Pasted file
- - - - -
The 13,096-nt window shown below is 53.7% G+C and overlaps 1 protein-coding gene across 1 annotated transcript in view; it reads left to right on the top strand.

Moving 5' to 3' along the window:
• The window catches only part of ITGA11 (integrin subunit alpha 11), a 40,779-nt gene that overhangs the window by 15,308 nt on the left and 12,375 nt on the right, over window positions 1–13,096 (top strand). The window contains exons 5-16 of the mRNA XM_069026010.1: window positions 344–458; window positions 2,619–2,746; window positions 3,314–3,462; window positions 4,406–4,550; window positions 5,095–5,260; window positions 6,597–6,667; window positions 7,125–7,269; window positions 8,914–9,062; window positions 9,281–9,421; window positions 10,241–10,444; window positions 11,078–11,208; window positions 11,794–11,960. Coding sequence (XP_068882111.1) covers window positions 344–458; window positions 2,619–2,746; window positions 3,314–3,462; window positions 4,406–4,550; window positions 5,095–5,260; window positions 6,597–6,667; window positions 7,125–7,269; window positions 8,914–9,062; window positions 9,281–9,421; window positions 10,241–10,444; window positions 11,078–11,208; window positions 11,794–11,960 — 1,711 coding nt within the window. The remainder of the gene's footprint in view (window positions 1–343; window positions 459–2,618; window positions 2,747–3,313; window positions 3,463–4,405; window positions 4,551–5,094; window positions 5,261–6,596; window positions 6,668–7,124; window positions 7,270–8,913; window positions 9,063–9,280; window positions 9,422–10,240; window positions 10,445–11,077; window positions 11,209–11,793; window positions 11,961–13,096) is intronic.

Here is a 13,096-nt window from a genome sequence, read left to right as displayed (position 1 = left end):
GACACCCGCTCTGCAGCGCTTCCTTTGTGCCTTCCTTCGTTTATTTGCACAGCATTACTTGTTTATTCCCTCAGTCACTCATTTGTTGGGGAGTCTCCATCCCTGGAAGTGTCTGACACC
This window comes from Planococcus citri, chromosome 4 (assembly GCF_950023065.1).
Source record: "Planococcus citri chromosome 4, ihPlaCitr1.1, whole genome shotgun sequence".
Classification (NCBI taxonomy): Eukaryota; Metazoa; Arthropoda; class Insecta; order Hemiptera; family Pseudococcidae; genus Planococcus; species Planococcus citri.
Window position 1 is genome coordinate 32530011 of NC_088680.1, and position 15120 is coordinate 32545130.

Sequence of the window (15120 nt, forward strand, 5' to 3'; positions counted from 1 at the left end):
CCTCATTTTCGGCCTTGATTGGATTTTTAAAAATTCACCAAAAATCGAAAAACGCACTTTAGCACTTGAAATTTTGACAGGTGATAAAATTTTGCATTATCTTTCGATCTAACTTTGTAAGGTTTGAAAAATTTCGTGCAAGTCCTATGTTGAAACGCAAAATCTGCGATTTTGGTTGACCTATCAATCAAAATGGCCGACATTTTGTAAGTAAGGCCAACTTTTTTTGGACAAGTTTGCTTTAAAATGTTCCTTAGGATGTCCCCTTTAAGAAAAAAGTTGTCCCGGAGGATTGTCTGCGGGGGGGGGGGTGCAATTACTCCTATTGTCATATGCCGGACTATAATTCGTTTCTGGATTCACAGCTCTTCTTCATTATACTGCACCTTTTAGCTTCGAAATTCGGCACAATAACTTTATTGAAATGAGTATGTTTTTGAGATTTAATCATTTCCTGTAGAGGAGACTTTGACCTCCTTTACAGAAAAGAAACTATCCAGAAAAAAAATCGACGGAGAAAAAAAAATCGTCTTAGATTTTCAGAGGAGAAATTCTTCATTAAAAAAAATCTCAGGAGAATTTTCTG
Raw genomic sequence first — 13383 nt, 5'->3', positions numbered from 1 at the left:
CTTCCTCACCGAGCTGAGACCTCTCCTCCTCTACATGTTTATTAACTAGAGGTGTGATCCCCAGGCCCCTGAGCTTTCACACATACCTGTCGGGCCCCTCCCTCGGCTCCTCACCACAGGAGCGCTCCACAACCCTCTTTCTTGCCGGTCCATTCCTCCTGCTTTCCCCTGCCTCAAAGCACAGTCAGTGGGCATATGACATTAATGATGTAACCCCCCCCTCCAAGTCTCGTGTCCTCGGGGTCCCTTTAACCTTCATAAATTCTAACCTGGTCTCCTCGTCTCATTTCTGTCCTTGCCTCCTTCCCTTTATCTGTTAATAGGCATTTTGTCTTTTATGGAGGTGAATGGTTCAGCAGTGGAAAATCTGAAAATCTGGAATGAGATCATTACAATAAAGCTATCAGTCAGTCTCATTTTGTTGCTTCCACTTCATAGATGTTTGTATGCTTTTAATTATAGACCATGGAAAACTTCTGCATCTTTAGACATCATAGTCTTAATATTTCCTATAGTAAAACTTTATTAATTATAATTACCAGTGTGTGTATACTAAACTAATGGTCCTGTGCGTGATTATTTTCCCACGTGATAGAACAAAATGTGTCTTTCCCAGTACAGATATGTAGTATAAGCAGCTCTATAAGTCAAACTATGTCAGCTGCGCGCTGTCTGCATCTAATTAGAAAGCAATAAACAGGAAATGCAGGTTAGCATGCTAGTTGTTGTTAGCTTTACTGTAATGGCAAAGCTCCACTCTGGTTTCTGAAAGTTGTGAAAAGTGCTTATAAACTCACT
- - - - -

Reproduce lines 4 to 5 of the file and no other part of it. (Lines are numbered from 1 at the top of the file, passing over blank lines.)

Here is a 13,096-nt window from a genome sequence, read left to right as displayed (position 1 = left end):
GACACCCGCTCTGCAGCGCTTCCTTTGTGCCTTCCTTCGTTTATTTGCACAGCATTACTTGTTTATTCCCTCAGTCACTCATTTGTTGGGGAGTCTCCATCCCTGGAAGTGTCTGACACC